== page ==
Me? Shift gears? I think not.

The trucking industry seems to have another divisive issue on its hands. Ontario’s decision at the 11th hour to delay a rule that would prohibit those obtaining their A/Z licence using an automated transmission from operating a manual-equipped truck has prompted reaction from outrage to indifference.

On one end of the spectrum, the Private Motor Truck Council of Canada and the Truck Training Schools Association of Ontario are crying foul, saying the Ministry of Transportation is threatening road safety with the decision and that lives will be put at risk.

Meanwhile, the Ontario Trucking Association greeted the delay with a shrug and said there are more important issues for the province to focus on. A little-known group called the Ontario Commercial Truck Training Association applauded the delay, noting its 30 or so training school members need more time to procure the required equipment to conduct training on manual transmission-equipped trucks.

The issue has even garnered some mainstream media attention, with the Toronto Star reporting on the conflict. Is it unsafe for someone who has completed all their training using an automated transmission to get behind the wheel of a truck equipped with a manual? Absolutely.

(Image: iStock)

But does the issue need policing? Maybe I’m naïve, but I like to think no fleet would put an unprepared driver in the seat of a truck they’re incapable of operating safely. And I’d like to think no driver would take on that responsibility while lacking the prerequisite training and experience.

Driving a manual is hard. I learned how to drive a truck using an 18-speed. I passed my road test on such a truck. And I’ve barely shifted a gear since.

With the advent of current generation automated manuals, I can think of few practical reasons to spec’ a truck with a manual. Automated transmissions have become standard equipment with some OEMs and all but standard with others.

Sure, the early generation automatics had their issues. But they’ve come a long way and even provide the foundation for some of the advanced driver assistance systems found in new trucks today. I can think of nothing more distracting or stressful than watching the rpm needle while finding a gear or trying to time a downshift on a steep grade. I know this becomes second nature with experience, but for the uninitiated it’s a huge learning curve.

Would I get dental surgery from someone who didn’t go to dental school? Of course not. Would I drive a manual transmission-equipped truck today? Absolutely not. They’d hear me grinding gears all the way to Queen’s Park.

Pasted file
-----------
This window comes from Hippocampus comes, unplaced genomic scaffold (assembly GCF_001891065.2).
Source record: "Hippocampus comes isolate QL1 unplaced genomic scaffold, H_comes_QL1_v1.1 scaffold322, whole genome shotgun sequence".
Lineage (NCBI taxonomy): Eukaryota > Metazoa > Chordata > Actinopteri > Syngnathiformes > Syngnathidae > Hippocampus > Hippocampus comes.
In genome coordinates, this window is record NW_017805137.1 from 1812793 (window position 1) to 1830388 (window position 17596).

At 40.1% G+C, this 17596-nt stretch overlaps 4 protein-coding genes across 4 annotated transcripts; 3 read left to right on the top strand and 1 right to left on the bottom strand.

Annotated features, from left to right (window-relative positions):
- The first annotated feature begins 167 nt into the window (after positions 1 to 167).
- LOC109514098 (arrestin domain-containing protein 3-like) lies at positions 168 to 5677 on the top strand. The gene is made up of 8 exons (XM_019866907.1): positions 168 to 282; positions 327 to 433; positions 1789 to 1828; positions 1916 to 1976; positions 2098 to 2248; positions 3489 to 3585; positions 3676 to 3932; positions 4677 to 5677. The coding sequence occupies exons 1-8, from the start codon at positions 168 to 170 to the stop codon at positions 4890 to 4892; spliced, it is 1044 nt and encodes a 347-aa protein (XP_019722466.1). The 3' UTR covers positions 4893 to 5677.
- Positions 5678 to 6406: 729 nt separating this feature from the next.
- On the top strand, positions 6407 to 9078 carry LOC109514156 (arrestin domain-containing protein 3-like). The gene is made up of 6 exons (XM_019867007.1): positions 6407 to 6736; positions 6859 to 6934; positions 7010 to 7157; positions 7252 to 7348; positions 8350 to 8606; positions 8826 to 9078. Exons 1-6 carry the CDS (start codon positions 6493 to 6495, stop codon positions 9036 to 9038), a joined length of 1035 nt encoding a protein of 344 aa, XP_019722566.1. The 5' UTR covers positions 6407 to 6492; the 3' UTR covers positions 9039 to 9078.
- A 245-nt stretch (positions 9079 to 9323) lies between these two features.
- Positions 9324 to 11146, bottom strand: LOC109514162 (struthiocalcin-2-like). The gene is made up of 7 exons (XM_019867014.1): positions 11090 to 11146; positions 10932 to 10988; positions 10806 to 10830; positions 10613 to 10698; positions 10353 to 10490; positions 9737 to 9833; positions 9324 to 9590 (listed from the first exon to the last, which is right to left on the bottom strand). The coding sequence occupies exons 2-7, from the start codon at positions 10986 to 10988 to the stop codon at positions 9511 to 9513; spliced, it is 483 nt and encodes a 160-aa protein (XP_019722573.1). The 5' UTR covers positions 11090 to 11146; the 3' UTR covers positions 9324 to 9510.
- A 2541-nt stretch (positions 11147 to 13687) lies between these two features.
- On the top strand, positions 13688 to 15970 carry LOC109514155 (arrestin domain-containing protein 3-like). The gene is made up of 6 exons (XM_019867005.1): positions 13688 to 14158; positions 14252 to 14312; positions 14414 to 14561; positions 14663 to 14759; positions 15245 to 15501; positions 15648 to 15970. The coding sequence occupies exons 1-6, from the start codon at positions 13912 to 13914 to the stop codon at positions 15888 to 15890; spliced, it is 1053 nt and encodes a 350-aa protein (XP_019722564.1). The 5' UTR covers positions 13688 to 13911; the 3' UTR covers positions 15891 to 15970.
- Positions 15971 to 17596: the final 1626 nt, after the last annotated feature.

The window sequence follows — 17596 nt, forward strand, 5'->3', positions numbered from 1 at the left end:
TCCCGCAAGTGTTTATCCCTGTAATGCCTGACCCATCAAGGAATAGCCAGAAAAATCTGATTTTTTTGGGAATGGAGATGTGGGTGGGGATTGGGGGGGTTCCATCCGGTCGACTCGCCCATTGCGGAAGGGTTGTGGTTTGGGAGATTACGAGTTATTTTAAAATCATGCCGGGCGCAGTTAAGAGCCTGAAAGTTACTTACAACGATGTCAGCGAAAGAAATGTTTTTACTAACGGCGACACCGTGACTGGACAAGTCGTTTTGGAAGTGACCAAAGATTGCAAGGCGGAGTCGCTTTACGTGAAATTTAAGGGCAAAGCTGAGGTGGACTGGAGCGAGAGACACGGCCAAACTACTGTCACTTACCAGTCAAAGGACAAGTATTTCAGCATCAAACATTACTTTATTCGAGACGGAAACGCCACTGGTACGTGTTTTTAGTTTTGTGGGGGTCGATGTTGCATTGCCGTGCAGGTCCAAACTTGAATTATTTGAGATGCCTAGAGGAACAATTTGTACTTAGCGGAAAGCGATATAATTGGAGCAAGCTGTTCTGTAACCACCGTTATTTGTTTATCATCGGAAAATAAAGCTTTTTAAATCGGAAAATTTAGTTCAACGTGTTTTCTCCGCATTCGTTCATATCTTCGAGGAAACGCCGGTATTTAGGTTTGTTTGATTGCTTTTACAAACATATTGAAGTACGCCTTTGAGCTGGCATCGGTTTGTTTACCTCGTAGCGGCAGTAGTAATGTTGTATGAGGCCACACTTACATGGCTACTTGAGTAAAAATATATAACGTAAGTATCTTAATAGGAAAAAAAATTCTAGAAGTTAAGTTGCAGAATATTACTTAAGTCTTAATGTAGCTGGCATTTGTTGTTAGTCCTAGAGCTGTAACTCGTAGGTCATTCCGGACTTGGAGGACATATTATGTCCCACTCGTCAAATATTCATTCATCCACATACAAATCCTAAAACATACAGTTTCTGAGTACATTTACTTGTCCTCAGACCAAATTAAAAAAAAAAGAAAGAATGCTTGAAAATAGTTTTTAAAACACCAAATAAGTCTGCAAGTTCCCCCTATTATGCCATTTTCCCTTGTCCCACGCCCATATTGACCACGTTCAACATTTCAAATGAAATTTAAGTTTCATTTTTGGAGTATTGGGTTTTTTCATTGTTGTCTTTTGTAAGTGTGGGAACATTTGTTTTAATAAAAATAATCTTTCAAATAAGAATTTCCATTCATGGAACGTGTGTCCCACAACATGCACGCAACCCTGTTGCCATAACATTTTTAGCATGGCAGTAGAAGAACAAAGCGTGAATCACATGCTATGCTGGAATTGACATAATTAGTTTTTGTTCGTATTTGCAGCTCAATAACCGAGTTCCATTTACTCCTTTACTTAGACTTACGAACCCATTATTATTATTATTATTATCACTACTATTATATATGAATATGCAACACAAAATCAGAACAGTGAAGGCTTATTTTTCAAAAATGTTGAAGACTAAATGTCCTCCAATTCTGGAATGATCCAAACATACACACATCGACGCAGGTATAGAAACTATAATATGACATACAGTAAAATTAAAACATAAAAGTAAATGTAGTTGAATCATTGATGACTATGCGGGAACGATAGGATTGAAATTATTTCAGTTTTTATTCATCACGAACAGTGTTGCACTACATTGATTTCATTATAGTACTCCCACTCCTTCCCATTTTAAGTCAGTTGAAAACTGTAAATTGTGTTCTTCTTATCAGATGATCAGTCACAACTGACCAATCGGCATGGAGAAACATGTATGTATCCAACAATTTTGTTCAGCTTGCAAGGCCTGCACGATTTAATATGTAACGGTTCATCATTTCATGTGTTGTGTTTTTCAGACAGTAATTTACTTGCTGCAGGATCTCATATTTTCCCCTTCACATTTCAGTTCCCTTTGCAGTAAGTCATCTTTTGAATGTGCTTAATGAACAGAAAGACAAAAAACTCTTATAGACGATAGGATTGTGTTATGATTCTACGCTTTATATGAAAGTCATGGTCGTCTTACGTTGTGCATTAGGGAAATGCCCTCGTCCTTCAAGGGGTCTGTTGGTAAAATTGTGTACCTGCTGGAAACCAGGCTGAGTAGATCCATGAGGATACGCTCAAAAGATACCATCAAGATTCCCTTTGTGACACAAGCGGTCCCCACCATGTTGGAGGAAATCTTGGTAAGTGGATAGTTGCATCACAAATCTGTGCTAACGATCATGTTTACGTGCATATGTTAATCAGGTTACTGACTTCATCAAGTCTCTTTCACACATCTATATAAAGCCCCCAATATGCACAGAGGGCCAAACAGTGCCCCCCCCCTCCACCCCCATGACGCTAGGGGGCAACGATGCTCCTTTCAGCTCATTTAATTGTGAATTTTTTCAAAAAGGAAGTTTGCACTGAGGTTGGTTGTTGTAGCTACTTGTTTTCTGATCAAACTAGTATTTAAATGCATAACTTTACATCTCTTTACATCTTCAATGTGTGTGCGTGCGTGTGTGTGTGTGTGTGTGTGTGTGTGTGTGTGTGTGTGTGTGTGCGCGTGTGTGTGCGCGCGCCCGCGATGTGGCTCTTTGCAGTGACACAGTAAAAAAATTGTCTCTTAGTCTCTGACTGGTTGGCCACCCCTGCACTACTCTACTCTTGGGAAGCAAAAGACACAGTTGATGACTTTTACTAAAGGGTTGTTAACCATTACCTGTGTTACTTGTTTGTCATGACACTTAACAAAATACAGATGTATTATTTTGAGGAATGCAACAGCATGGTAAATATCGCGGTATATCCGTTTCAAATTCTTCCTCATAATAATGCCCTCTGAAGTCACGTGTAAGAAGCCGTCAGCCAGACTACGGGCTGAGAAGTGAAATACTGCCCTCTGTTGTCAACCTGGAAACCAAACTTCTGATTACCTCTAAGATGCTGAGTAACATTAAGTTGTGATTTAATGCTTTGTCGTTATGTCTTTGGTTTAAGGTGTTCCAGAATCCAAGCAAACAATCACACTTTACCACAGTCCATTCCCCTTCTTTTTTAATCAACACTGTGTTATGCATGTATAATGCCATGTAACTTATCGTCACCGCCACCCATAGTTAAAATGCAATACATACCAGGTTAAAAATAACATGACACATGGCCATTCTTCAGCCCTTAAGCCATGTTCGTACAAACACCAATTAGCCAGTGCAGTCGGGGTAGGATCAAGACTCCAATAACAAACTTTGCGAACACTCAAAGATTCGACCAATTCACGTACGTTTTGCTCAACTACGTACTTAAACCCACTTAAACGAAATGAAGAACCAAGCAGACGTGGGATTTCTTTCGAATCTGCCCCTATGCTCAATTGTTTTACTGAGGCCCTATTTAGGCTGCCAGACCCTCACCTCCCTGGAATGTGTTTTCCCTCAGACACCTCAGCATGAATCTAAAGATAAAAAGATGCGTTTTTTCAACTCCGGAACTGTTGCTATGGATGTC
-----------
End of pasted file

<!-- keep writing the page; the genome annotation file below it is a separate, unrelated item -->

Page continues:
It’s not like riding a bicycle, it’s a skill that for novice drivers will be lost with lack of use. If I were to drive a manual today, I wouldn’t be much smoother than I was in those early days of my training at WT Safety in Calgary.

I like the idea of a restricted licence for those who haven’t been trained on shifting gears. But I also think the industry should be able to police itself on this one. Are drivers today really driving manual transmission-equipped trucks with no experience on them? Carriers would be crazy to put someone without experience on a manual behind the wheel of a truck equipped with one.

And drivers need to have the confidence to refuse any pressure to do so. It’s a driver’s market and if you are experienced only on auto-shifts, then you can easily find a fleet that offers nothing but. If a fleet manager pressures you to drive a manual when you don’t have experience or comfort level operating one, tell them where to stick their shifter.

James Menzies

James Menzies is editor of Today's Trucking. He has been covering the Canadian trucking industry for more than 18 years and holds a CDL. Reach him at james@newcom.ca or follow him on Twitter at @JamesMenzies.

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  • I have switched back to a automatic and manual because of my trench foot from lack of proper medical treatment both in homeless shelters and on the road. Every truck driver should spend at least 20 hours of training in a manual transmission truck of more than 30,000 lbs or 14,000 kg in Ont. A manual transmission is just like learning to dance. A new driver with a auto transmission and auto braking isn’t bad weather. I seen a auto truck brake so hard the trailer went one meter into the next lane pushing a box truck through the quart rail and injuries to the box truck driver. The O T A is only concerned about money not safety or the well-being of people on the road.

  • The trucking industry has been putting unskilled newly trained drivers in the seat for years. How did any of us get our start? But now all of a sudden its taboo!
    The goverment implements an MELT system that is already being screwed with by the schools as no one is watching on the goverment side. Drivers should be trained on both and be able to drive both. The big question if you could only drive Automatic should you be paid less??

  • Sir I only have three words to say Humboldt Broncos , Saskatchewan. The Hockey team that was in a serious accident due to inexperience and pressured driver who was not even qualify to operate an 18 wheeler. This profession needs check and balance in place so this doesn’t happen again. I’m all for one having in place an A restricted license if you can’t drive a manual, and makes carriers and other company to comply with the industry standards. There are still a lot of drivers out there who prefer driving a manual because you have more control over the truck.